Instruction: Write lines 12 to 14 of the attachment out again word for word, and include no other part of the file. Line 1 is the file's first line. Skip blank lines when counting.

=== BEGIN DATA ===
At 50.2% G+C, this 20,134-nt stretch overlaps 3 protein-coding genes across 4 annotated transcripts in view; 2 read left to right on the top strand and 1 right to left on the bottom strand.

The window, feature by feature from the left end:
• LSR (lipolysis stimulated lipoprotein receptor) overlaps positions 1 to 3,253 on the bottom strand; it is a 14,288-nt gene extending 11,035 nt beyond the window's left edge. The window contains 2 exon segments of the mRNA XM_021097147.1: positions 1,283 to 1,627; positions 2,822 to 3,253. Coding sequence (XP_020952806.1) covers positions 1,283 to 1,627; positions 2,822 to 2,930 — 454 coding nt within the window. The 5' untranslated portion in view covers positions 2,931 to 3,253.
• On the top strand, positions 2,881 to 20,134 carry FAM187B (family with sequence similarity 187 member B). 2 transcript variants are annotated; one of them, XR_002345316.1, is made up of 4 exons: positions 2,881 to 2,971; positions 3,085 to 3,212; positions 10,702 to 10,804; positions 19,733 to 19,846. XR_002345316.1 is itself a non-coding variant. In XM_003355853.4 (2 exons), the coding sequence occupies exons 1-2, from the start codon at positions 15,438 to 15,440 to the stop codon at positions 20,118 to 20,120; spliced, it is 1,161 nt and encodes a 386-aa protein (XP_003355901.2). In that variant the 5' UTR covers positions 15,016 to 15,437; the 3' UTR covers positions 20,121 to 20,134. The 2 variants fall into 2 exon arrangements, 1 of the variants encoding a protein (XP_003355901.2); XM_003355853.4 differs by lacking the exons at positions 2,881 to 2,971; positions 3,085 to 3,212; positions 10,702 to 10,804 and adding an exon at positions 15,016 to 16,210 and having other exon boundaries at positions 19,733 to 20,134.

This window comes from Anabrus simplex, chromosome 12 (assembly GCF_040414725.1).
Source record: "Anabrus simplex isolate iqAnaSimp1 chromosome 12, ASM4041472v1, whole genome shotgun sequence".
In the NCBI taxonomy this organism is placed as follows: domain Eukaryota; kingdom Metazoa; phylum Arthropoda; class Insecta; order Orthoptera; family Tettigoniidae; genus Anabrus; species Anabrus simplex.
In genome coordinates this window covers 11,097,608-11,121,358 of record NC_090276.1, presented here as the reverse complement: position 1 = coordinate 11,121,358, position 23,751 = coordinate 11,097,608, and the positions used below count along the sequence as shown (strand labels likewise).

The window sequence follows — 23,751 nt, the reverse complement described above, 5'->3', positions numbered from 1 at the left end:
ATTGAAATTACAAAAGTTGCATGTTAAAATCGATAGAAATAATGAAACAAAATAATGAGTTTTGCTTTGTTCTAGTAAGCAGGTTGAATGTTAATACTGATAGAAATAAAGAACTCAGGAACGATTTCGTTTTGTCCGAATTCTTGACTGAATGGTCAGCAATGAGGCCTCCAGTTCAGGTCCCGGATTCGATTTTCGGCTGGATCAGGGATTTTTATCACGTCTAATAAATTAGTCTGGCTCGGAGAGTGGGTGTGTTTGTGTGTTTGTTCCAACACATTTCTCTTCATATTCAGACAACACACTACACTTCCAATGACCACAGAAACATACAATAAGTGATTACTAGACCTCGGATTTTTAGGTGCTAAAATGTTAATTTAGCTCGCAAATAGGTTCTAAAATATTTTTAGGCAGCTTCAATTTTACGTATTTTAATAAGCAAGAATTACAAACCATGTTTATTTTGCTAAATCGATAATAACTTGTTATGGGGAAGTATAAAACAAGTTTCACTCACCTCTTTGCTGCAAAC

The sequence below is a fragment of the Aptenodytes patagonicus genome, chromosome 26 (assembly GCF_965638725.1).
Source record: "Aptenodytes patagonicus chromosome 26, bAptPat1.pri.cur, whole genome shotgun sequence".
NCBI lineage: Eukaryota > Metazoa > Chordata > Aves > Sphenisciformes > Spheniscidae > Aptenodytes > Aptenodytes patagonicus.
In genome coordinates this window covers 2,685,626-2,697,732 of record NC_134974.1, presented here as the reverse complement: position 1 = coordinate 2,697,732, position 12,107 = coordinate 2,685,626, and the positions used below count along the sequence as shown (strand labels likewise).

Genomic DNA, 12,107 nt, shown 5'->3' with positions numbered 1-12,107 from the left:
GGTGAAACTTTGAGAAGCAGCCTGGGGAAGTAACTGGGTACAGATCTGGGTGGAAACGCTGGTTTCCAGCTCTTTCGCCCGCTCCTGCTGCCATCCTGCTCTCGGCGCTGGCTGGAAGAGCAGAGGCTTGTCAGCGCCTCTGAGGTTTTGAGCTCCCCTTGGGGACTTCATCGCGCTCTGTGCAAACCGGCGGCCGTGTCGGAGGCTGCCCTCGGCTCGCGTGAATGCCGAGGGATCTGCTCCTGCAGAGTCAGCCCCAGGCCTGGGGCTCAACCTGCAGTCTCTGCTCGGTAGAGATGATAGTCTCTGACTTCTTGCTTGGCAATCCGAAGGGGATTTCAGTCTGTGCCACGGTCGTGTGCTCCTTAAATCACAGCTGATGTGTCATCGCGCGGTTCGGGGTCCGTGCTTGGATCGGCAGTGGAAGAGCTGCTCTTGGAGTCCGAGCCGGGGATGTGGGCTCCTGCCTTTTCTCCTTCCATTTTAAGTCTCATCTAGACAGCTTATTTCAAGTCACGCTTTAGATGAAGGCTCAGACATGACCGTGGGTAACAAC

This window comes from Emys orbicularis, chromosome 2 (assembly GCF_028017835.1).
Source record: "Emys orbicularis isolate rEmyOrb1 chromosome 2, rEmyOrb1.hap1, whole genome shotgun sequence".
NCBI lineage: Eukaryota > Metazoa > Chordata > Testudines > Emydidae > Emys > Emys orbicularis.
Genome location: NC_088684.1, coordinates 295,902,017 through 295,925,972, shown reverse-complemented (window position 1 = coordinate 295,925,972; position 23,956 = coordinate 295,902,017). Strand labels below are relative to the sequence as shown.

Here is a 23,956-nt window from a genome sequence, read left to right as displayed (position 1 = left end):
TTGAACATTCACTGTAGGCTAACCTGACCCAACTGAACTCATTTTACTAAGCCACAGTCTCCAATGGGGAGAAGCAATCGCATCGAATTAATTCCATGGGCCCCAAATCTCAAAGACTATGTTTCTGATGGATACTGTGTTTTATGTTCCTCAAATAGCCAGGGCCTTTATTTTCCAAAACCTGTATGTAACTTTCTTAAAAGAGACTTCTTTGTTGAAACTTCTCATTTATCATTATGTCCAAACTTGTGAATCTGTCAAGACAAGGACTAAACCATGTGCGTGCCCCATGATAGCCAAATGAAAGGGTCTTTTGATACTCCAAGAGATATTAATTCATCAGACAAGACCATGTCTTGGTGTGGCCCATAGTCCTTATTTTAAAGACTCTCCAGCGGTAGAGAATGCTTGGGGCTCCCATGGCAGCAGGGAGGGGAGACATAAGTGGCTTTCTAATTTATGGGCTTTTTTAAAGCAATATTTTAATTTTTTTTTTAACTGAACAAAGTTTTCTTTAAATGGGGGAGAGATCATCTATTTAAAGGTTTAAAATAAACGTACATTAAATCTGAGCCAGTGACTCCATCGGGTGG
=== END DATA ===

Source record: "Aptenodytes patagonicus chromosome 26, bAptPat1.pri.cur, whole genome shotgun sequence".
NCBI lineage: Eukaryota > Metazoa > Chordata > Aves > Sphenisciformes > Spheniscidae > Aptenodytes > Aptenodytes patagonicus.
In genome coordinates this window covers 2,685,626-2,697,732 of record NC_134974.1, presented here as the reverse complement: position 1 = coordinate 2,697,732, position 12,107 = coordinate 2,685,626, and the positions used below count along the sequence as shown (strand labels likewise).